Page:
We Are Bankrupt
Prepared by Dr. John E. Marshall
Matt. 18:25a (Holman) Since he had no way to pay it back, . . .
The slave owed 192,307 years of work; taxes equal to12.3 years of tribute from five provinces. Of course he could not pay. Neither can we. Ellis Crum’s poem well says, “He paid a debt He did not owe; I owed a debt I could not pay.”
We are spiritually bankrupt. We have nothing of merit to pay against the debt we owe God. Animal sacrifices, financial offerings, religious rituals, and even compensatory penance cannot help us here. All self-reliant efforts to save ourselves end only in despair. We can ruin ourselves, but not save ourselves.
Matt. 18:25b . . . his master commanded that he, his wife, his children, and everything he had be sold to pay the debt.
This sounds harsh to us, but was the customary way of dealing with insolvency in the Roman world. Lest we be too smug, I remind us we have had harsh “poverty solutions” in our culture. In the late 1800s and early 1900s, our country believed poverty was a dishonorable state caused by laziness, unwise practices, carelessness, or immorality. The needy were often sent to farms, “poorhouses,” where the able-bodied worked, and where abuse was common.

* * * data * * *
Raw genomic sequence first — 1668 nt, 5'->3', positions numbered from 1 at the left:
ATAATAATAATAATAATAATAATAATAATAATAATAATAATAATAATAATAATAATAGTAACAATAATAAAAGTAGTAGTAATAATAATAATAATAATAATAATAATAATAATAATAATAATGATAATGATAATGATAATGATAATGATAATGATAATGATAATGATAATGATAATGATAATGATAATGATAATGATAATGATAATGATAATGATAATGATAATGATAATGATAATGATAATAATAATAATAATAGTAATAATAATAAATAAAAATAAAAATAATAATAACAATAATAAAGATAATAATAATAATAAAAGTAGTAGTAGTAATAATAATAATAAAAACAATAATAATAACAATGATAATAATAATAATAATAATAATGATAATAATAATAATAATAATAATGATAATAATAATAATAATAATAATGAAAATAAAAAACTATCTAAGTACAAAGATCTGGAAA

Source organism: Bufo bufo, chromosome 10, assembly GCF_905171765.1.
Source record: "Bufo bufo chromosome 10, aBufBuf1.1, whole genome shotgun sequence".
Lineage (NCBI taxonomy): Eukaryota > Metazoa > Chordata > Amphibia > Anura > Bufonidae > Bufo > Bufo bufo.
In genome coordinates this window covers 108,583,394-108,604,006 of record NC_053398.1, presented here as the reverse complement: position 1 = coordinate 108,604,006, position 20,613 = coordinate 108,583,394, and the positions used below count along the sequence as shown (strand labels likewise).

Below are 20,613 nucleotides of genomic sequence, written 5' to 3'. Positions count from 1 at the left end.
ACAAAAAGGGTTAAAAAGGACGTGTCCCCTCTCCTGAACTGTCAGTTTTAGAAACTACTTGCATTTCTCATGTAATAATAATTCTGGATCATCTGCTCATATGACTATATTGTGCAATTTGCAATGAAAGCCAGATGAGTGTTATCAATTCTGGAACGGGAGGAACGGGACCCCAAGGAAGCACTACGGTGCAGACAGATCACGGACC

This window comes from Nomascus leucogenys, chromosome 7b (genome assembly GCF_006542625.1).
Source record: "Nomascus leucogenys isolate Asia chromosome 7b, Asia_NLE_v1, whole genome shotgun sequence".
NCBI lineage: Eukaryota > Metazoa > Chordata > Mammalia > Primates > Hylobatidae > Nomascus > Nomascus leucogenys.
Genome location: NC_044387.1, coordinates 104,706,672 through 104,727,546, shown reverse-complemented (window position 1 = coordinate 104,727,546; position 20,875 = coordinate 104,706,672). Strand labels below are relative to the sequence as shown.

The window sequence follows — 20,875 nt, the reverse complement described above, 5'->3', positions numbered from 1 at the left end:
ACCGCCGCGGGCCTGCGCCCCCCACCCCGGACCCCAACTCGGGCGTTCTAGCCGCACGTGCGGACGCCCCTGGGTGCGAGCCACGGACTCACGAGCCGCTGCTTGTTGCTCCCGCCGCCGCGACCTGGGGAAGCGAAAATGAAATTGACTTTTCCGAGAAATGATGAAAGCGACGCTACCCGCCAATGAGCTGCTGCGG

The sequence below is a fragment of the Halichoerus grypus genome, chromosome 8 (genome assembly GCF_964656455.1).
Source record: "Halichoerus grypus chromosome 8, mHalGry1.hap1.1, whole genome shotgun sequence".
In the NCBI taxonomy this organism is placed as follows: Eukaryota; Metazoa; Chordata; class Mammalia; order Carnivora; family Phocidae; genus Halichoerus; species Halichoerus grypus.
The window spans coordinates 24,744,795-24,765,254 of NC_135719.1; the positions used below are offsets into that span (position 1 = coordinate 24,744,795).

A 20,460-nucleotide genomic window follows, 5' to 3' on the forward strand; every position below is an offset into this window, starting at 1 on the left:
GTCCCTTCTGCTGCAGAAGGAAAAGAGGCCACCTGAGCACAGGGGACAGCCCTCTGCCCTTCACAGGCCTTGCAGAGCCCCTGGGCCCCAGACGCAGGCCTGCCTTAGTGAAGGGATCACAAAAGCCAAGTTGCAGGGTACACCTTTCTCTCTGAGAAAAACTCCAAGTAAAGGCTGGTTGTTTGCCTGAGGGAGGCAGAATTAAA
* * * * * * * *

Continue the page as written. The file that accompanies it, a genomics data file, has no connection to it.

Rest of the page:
Matt. 18:26a At this, the slave fell facedown before him . . .
The servant’s debt came as no surprise to him. He was well aware of it beforehand. The problem evidently was, he was not overly concerned about it, until the king interrupted the servant and did something to press the point.
Sinners are often careless about their sins, but God can change everything instantly. King Ahab was as bad as they came in his day, except for his wife Jezebel. Yet when Ahab heard the Lord’s ultimatum, he tore his clothes, put on sackcloth, and humbled himself before God (I K 21:27). Ahab? Yes, Ahab.
Manasseh ruled Judah 55 years. He was their most idolatrous king ever. He built pagan altars, worshiped the sun, moon, and stars, and built altars and idols to them in the temple. He sacrificed his sons through fire in the valley of Hinnom. Its resulting ritual uncleanness made it the garbage dump of Jerusalem, and in Jesus’ estimation, the ultimate picture of Hell. Manasseh practiced witchcraft, sorcery, and consulted spirits (2 CH 33:1-9). And yet—yes, “Yet!”—when Manasseh was imprisoned in Babylon, he humbled himself, repented, and called out to God, who granted his request to return to Judah. Even Manasseh “came to know that the Lord is God” (2 CH 33:13b).